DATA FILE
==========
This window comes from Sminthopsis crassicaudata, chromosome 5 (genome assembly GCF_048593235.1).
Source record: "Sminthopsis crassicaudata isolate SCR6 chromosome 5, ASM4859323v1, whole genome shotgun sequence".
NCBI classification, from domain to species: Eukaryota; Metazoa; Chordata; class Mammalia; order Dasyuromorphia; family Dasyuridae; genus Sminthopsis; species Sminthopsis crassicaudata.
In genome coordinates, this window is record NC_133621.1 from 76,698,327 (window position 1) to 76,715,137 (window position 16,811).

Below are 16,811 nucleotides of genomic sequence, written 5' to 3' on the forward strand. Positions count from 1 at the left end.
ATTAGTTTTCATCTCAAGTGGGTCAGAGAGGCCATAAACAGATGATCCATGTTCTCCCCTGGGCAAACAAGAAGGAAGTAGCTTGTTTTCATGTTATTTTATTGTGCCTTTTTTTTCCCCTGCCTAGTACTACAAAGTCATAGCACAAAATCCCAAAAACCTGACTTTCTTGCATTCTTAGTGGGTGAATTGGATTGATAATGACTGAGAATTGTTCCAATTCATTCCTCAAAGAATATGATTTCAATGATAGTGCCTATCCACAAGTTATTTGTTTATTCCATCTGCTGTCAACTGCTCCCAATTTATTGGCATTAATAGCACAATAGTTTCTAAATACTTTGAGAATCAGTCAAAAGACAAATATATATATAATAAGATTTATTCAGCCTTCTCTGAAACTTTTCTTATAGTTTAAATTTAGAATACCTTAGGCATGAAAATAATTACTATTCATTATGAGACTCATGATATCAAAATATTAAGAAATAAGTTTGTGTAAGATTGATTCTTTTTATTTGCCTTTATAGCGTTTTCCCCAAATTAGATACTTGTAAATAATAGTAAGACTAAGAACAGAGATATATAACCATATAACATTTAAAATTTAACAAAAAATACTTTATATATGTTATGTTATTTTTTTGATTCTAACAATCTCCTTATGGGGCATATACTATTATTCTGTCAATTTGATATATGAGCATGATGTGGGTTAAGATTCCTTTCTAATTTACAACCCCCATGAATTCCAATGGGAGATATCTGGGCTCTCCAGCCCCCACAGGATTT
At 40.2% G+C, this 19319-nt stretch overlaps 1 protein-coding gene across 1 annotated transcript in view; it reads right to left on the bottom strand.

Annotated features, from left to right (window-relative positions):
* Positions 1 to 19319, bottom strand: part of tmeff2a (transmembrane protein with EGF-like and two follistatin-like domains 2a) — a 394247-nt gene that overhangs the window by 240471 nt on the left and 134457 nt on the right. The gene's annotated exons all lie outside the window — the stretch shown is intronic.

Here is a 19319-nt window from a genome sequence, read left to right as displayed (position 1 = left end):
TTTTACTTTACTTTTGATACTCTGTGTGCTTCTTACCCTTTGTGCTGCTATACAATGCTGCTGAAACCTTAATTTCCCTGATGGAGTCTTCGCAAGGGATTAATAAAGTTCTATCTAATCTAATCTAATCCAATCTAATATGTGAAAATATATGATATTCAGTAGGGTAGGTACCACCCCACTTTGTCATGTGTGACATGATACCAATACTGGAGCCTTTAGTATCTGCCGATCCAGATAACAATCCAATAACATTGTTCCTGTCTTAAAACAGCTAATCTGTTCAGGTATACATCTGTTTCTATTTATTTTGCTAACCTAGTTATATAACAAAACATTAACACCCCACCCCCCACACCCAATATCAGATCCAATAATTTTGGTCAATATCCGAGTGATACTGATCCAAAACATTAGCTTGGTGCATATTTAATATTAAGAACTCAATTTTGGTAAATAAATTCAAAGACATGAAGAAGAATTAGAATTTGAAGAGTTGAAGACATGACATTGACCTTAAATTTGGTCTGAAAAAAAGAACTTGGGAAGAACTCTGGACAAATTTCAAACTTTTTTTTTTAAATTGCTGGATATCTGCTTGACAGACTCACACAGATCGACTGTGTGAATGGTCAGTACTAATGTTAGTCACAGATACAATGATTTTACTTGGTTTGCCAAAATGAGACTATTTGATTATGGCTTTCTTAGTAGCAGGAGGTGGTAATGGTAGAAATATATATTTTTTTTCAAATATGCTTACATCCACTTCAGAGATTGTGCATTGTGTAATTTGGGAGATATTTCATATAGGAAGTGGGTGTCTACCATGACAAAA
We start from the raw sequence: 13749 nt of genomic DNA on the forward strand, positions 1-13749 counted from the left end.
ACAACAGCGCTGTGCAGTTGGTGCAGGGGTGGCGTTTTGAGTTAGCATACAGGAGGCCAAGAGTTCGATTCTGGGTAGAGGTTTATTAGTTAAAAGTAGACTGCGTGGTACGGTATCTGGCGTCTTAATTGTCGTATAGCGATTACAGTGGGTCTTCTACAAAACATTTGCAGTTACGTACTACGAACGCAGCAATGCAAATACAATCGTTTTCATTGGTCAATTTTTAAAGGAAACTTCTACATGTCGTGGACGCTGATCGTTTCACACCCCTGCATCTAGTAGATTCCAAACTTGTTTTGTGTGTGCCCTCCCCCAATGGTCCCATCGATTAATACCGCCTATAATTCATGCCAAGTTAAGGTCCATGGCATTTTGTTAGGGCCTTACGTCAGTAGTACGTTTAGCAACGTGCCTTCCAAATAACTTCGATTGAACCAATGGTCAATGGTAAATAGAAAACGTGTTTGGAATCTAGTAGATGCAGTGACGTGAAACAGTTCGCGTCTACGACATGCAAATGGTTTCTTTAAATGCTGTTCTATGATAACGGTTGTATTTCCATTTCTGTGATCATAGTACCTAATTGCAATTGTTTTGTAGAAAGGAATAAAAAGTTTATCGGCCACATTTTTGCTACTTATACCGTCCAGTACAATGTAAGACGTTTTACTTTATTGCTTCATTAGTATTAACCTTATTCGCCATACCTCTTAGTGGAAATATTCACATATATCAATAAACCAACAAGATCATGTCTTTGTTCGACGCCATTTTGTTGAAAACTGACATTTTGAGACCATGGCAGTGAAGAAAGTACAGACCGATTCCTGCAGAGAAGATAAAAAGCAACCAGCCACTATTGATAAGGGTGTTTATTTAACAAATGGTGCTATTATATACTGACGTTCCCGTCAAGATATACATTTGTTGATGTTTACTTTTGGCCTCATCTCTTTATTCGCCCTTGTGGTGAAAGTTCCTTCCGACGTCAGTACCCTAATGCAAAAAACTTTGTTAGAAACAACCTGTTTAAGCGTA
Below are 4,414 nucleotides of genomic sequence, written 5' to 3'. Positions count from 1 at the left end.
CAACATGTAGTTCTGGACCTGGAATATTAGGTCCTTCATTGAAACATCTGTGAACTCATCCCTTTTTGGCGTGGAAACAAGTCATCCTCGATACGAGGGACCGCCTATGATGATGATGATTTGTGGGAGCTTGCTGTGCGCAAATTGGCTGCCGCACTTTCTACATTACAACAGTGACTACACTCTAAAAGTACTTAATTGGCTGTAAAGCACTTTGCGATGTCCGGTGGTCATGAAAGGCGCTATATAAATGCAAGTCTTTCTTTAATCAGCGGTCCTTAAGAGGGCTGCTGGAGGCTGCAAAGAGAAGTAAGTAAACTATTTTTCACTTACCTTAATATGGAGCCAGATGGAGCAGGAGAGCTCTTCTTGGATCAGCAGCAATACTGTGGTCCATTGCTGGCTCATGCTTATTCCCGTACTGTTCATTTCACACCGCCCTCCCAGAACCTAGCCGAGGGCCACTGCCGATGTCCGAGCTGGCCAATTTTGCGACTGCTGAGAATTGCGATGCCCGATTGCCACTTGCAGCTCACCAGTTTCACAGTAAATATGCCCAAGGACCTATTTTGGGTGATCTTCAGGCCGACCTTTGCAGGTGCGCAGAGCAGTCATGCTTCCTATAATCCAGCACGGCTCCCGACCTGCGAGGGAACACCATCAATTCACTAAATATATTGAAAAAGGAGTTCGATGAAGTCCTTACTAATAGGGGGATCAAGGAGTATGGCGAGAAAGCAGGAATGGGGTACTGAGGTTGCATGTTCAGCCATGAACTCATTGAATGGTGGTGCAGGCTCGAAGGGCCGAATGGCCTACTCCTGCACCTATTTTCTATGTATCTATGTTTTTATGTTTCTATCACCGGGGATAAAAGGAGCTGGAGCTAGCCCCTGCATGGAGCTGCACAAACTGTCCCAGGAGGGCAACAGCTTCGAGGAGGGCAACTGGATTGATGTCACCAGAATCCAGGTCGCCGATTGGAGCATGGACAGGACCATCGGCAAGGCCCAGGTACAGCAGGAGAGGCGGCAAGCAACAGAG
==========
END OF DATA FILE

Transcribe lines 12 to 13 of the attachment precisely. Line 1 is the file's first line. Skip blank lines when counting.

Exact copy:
We start from the raw sequence: 13749 nt of genomic DNA on the forward strand, positions 1-13749 counted from the left end.
ACAACAGCGCTGTGCAGTTGGTGCAGGGGTGGCGTTTTGAGTTAGCATACAGGAGGCCAAGAGTTCGATTCTGGGTAGAGGTTTATTAGTTAAAAGTAGACTGCGTGGTACGGTATCTGGCGTCTTAATTGTCGTATAGCGATTACAGTGGGTCTTCTACAAAACATTTGCAGTTACGTACTACGAACGCAGCAATGCAAATACAATCGTTTTCATTGGTCAATTTTTAAAGGAAACTTCTACATGTCGTGGACGCTGATCGTTTCACACCCCTGCATCTAGTAGATTCCAAACTTGTTTTGTGTGTGCCCTCCCCCAATGGTCCCATCGATTAATACCGCCTATAATTCATGCCAAGTTAAGGTCCATGGCATTTTGTTAGGGCCTTACGTCAGTAGTACGTTTAGCAACGTGCCTTCCAAATAACTTCGATTGAACCAATGGTCAATGGTAAATAGAAAACGTGTTTGGAATCTAGTAGATGCAGTGACGTGAAACAGTTCGCGTCTACGACATGCAAATGGTTTCTTTAAATGCTGTTCTATGATAACGGTTGTATTTCCATTTCTGTGATCATAGTACCTAATTGCAATTGTTTTGTAGAAAGGAATAAAAAGTTTATCGGCCACATTTTTGCTACTTATACCGTCCAGTACAATGTAAGACGTTTTACTTTATTGCTTCATTAGTATTAACCTTATTCGCCATACCTCTTAGTGGAAATATTCACATATATCAATAAACCAACAAGATCATGTCTTTGTTCGACGCCATTTTGTTGAAAACTGACATTTTGAGACCATGGCAGTGAAGAAAGTACAGACCGATTCCTGCAGAGAAGATAAAAAGCAACCAGCCACTATTGATAAGGGTGTTTATTTAACAAATGGTGCTATTATATACTGACGTTCCCGTCAAGATATACATTTGTTGATGTTTACTTTTGGCCTCATCTCTTTATTCGCCCTTGTGGTGAAAGTTCCTTCCGACGTCAGTACCCTAATGCAAAAAACTTTGTTAGAAACAACCTGTTTAAGCGTA